Advertisement

 

 

Pseudomonas aeruginosa as an unusual cause of cavitating lung lesion.

Pseudomonas aeruginosa as an unusual cause of cavitating lung lesion.
Author Information (click to view)

Salciccioli JD, Woodcock H, Darmalingam M,


Salciccioli JD, Woodcock H, Darmalingam M, (click to view)

Salciccioli JD, Woodcock H, Darmalingam M,

Advertisement
Share on FacebookTweet about this on TwitterShare on LinkedIn

BMJ case reports 2017 07 142017() pii 10.1136/bcr-2017-220527

Abstract

A 31-year-old woman with systemic lupus erythematosus presented to the emergency department with cough for 1 week. Chest radiograph demonstrated cavitating lesion in the right upper zone with surrounding ground-glass change. Blood culture results from the day of hospital presentation grew Pseudomonas aeruginosa Sputum sample and pleural fluid grew P. aeruginosa and were negative for acid-fast bacilli. P. aeruginosa is a rare cause of cavitating lung lesion and has been associated with immunocompromised hosts. Most reports of cavitating P. aeruginosa lesions have been identified in patients who are immunocompromised secondary to HIV.The current case highlights the potential for infection in patients who are immunosuppressed therapeutically and appropriate investigations are necessary to rule out common causes of cavitating lung lesions.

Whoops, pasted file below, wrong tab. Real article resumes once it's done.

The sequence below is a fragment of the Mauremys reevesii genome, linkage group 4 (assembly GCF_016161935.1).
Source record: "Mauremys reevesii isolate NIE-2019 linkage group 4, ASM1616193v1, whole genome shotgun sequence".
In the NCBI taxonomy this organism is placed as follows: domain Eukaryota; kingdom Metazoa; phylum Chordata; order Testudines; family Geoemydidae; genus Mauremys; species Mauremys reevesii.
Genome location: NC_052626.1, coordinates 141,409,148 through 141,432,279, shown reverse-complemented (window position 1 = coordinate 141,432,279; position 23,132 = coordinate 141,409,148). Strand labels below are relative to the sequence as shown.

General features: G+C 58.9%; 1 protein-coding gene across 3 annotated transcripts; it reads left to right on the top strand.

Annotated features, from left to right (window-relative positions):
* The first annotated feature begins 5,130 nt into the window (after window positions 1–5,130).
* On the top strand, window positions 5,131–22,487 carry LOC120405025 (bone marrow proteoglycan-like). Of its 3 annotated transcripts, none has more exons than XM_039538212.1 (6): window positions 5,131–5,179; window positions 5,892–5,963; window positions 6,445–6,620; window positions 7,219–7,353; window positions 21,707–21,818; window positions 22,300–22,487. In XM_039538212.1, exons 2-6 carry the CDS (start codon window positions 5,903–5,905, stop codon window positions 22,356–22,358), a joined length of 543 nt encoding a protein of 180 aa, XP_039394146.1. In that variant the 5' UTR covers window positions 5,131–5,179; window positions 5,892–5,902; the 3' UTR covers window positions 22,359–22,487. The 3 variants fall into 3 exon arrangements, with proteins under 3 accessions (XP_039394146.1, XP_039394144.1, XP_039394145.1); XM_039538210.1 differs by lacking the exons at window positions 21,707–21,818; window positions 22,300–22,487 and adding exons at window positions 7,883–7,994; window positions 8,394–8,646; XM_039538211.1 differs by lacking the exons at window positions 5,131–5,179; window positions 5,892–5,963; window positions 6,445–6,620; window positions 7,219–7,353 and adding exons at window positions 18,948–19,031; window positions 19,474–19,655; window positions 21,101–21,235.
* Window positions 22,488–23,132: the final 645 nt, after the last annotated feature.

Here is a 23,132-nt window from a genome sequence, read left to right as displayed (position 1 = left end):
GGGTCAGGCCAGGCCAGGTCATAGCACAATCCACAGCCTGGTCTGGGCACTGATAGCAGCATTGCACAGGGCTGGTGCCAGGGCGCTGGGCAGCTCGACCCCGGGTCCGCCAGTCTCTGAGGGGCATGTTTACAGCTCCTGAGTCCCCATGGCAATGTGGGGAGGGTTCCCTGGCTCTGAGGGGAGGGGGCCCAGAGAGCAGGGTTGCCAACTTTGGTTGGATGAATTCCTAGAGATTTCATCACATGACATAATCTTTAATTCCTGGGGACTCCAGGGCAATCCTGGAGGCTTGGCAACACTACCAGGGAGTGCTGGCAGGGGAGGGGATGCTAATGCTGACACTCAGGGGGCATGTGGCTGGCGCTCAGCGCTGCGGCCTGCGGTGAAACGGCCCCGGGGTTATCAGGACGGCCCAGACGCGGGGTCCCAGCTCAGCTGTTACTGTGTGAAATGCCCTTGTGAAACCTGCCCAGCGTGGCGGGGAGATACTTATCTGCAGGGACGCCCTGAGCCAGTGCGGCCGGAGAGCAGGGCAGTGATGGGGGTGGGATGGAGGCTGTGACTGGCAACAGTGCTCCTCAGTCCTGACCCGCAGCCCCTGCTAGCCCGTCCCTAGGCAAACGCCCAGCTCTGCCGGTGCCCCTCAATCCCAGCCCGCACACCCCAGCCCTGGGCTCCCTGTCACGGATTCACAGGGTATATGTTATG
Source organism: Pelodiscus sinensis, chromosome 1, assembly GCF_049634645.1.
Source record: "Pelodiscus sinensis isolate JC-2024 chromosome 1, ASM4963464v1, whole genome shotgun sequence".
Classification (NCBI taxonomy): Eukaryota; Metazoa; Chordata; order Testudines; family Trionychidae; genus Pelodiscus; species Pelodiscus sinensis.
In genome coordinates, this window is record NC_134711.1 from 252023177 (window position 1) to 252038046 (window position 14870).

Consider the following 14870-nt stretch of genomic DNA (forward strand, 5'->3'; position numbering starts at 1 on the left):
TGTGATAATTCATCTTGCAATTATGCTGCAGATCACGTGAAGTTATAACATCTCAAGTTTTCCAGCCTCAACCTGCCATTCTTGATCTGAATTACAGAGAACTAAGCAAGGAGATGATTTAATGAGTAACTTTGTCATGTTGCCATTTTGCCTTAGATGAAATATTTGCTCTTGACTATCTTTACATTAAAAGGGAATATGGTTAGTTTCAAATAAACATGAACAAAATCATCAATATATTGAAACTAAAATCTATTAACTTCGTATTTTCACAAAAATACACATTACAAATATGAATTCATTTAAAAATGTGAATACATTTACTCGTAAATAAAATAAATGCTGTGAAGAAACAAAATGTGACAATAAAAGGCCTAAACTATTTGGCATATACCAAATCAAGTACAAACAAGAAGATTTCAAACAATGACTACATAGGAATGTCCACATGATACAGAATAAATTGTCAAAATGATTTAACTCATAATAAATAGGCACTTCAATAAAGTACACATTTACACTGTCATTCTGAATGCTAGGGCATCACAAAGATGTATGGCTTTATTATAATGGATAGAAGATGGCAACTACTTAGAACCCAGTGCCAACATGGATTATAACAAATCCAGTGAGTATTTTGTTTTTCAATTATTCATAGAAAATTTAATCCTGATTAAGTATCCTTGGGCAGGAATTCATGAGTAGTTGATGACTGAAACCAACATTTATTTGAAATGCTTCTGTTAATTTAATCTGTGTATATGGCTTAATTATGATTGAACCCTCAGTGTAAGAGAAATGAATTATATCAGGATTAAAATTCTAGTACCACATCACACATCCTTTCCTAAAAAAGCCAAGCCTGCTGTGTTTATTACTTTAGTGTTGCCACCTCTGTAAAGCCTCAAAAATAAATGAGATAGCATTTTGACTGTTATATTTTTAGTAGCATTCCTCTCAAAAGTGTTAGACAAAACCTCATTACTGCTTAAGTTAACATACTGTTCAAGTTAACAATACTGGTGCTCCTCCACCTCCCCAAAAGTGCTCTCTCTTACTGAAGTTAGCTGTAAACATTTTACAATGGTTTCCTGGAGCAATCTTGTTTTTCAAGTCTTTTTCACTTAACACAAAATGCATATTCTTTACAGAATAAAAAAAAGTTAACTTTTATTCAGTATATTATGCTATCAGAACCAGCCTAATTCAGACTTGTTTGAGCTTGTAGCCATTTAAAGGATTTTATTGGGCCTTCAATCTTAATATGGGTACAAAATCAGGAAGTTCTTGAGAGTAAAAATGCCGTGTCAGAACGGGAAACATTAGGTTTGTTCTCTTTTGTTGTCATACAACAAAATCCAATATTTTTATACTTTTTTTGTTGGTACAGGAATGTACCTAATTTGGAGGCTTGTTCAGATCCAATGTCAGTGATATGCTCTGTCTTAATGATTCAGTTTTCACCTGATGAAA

Submit a Comment

Your email address will not be published. Required fields are marked *

three × 1 =

[ HIDE/SHOW ]